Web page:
A QUESTION ASKED of me 100 times in the last 10 years: Why do you stay in the Catholic Church? How can you stay in a church where thousands of children were raped around the world? Where men in power covered their ears to the screams of children and moved the rapists around from parish to parish so that smiling welcoming parents presented their awed shy children to the rapists like fresh meat? Where women have been marginalized and sidelined for centuries and their incredible creativity diluted and wasted and left to rot? Where power and greed and cowardice so often trumped the very humility and mercy and defiant belief in the primacy of love on which the church was founded and for which it claims to stand today?
Because, I said haltingly, in the beginning, when I was unsure of my honest answer in the face of such rapacious crime and breathtaking lies, because, because ... because how could I quit now? What sort of rat leaves the ship when it is foundering and your fellow passengers need help? Why would I quit now, of all the times to quit? How could I leave the ship in the hands of the men who nearly sank her? How could I abandon the brave honest mothers and priests and nuns and teachers and bishops and dads and monks and children who are the church, who compose the church, who sing the deepest holiest song of the real church?
Because, I said more and more energetically as the years went by, because there are men like my archbishop in my church, men who stood up to lies and crime and accepted the lash of public insult without a word, though the sins were not theirs.
Because there are people like my mom and dad in my church, who refuse to let the sweet wild idea of the church die in their souls or their lives or their parish, and refuse to let someone else define the church they know to be a continual verb, and endless possibility, the most revolutionary idea in the history of human beings, not merely a noun, a castle, a council of cassocks.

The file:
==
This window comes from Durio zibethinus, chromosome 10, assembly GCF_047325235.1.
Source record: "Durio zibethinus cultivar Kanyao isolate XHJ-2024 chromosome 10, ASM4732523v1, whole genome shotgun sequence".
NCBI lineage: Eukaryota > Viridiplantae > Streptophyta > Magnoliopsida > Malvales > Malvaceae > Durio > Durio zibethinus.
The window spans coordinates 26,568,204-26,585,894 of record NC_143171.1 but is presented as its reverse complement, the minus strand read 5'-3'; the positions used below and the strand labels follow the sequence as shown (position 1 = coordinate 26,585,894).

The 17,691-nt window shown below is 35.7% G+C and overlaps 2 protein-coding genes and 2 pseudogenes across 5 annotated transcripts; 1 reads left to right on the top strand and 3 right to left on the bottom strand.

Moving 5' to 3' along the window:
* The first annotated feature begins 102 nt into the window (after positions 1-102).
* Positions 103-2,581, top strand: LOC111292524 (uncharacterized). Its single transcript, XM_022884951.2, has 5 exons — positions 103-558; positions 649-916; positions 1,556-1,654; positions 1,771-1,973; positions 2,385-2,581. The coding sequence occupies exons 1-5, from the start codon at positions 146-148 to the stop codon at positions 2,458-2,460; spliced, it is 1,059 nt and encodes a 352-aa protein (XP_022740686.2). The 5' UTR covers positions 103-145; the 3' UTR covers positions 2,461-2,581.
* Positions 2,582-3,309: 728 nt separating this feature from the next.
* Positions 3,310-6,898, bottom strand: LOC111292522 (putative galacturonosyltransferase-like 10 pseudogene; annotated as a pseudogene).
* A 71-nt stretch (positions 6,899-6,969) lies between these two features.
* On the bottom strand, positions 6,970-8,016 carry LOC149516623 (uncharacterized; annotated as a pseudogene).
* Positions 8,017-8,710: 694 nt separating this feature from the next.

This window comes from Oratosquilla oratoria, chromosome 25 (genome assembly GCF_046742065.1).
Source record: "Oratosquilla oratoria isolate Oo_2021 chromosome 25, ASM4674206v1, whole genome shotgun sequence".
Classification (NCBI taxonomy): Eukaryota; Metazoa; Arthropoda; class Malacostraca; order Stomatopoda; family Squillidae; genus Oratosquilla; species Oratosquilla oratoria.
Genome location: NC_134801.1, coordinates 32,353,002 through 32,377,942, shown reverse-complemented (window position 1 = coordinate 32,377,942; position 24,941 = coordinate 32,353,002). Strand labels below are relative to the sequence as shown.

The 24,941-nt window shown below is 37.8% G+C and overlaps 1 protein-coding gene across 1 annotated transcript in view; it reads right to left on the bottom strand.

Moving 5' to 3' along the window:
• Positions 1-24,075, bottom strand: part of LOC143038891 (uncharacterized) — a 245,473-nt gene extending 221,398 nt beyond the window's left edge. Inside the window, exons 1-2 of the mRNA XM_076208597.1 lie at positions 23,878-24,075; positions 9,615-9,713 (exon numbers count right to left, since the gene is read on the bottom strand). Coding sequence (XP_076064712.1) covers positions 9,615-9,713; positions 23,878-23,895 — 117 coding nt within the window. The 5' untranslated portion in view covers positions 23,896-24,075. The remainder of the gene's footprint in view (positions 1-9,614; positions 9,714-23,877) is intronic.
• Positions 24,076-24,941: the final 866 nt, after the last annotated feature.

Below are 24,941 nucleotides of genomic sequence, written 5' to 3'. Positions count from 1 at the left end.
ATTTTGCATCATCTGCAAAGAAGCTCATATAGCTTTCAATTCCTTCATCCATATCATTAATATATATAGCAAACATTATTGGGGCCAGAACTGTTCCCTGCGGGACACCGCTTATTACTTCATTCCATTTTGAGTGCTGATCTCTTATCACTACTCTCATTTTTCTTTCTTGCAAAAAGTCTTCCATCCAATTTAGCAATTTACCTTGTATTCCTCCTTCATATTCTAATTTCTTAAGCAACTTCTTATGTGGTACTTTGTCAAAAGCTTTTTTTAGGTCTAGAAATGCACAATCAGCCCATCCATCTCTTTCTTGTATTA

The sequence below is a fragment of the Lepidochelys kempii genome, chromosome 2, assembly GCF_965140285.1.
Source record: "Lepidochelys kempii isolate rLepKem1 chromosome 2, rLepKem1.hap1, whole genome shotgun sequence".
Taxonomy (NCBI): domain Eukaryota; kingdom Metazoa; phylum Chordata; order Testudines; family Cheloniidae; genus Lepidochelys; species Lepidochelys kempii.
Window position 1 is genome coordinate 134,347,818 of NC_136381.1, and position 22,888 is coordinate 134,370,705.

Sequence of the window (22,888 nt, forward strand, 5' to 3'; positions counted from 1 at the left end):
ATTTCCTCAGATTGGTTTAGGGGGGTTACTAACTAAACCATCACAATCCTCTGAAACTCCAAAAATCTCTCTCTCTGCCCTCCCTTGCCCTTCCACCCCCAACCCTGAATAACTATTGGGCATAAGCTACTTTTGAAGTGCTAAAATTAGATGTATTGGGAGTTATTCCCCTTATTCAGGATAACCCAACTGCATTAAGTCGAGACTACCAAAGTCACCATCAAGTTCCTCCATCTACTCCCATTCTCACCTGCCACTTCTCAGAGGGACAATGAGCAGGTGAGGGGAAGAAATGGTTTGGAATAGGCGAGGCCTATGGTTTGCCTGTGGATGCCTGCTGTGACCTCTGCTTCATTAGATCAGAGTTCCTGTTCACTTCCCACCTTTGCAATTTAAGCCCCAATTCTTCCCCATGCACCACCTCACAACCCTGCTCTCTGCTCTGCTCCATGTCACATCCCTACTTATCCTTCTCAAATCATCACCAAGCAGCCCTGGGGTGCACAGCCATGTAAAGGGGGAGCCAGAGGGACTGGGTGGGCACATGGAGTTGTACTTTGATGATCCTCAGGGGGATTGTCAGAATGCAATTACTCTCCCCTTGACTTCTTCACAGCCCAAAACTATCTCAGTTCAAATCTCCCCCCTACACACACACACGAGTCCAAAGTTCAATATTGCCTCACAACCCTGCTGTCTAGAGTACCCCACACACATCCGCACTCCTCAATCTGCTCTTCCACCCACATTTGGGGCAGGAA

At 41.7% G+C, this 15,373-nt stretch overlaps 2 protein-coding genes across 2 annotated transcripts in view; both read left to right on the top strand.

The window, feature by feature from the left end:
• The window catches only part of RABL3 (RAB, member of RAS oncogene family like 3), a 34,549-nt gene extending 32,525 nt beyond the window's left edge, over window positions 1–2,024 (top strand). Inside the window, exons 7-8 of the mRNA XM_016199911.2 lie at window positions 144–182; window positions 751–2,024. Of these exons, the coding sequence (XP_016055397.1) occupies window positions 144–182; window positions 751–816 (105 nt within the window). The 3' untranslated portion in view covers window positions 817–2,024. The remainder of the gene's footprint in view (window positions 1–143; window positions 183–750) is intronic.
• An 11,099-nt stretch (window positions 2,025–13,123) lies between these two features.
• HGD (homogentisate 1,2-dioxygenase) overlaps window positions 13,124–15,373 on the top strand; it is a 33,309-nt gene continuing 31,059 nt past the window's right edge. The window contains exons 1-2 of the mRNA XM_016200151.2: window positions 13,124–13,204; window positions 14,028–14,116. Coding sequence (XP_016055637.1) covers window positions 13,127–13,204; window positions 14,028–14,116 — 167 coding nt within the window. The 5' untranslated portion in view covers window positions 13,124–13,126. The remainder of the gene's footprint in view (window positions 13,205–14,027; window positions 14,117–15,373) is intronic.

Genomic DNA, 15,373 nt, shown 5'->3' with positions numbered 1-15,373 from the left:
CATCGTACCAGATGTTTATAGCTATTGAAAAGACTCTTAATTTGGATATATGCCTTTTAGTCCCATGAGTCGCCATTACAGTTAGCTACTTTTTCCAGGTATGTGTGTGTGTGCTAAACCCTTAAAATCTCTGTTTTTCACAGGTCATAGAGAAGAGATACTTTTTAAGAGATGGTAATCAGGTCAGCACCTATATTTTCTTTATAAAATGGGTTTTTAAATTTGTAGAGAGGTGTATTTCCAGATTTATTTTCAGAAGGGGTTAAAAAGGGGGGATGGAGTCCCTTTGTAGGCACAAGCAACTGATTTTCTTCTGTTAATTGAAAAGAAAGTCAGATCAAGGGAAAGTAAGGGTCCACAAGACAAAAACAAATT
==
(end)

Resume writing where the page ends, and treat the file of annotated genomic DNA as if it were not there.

Because there are men like my pastor in my church, who poked his head into 10,000 hospital rooms and asked if he could help, who blessed 100 children as they arrived in this world, who blessed 1,000 souls as they stared at him starving for hope in their last moments on earth; and he closed their eyes, after they were dead, and bowed his head, and prayed to the Lord that he was right to say they would feel his love soon like a home.
Because there are women like Dorothy Day and Mother Teresa and Annie Dillard in my church, tough flinty brilliant women who know that you pray by what you do, not by what you say or shout.
Because there are men like Joseph Bernardin in my church, who insisted gently and persistently all his life that life was holy, period, and that the lives of unborn children are the same weight of holiness as the lives of born children and young soldiers and grizzled prisoners, none of whom can be murdered without sinning against the first law of the One who breathed all things into being and to Whom all things return when their days are done.
Because there are millions of quiet gracious miracles and saints in my church who conduct their lives as agents of love and hope and mercy against all sense and reason, which is the point of the Catholic church, and always was, and God willing always will be, if we stand together and hold hands and stop fussing about power and real estate and edicts and remember that our charge from the thin astonishing rabbi was to be arrows of love and hope and mercy against the epic tide of rage and despair and cruelty.
Why do I stay? How the hell could I go? To quit now would be logical, understandable, comprehensible, sensible; what reasonable person could stay amid such a shabby mess?
But it’s never been about reason and logic and sense. It’s about what’s unbelievable, ridiculous, incomprehensible. It’s about insisting on life against death, light against darkness, hope against despair. It’s about faith in what can never be proven or understood or controlled. It’s about believing that human beings can grow past violence and greed toward something more amazing than we could ever understand, if we keep faith in each other and in the message we were left by the gaunt rabbi, many years ago.
Why do I stay? Where would I go, that makes so little sense, that is so patently foolish, that could heal the bruised and bloody world, that could make a galaxy so crammed with light that it makes even its weary Maker smile, after all his work, that his children finally rose to their best selves, and sent their sins wailing and gnashing into the limitless dark?
Brian Doyle is the editor of Portland Magazine at the University of Portland (Oregon) and the author most recently of The Thorny Grace of It, a collection of spiritual essays.
Image: man praying in church, Waddell Images / Shutterstock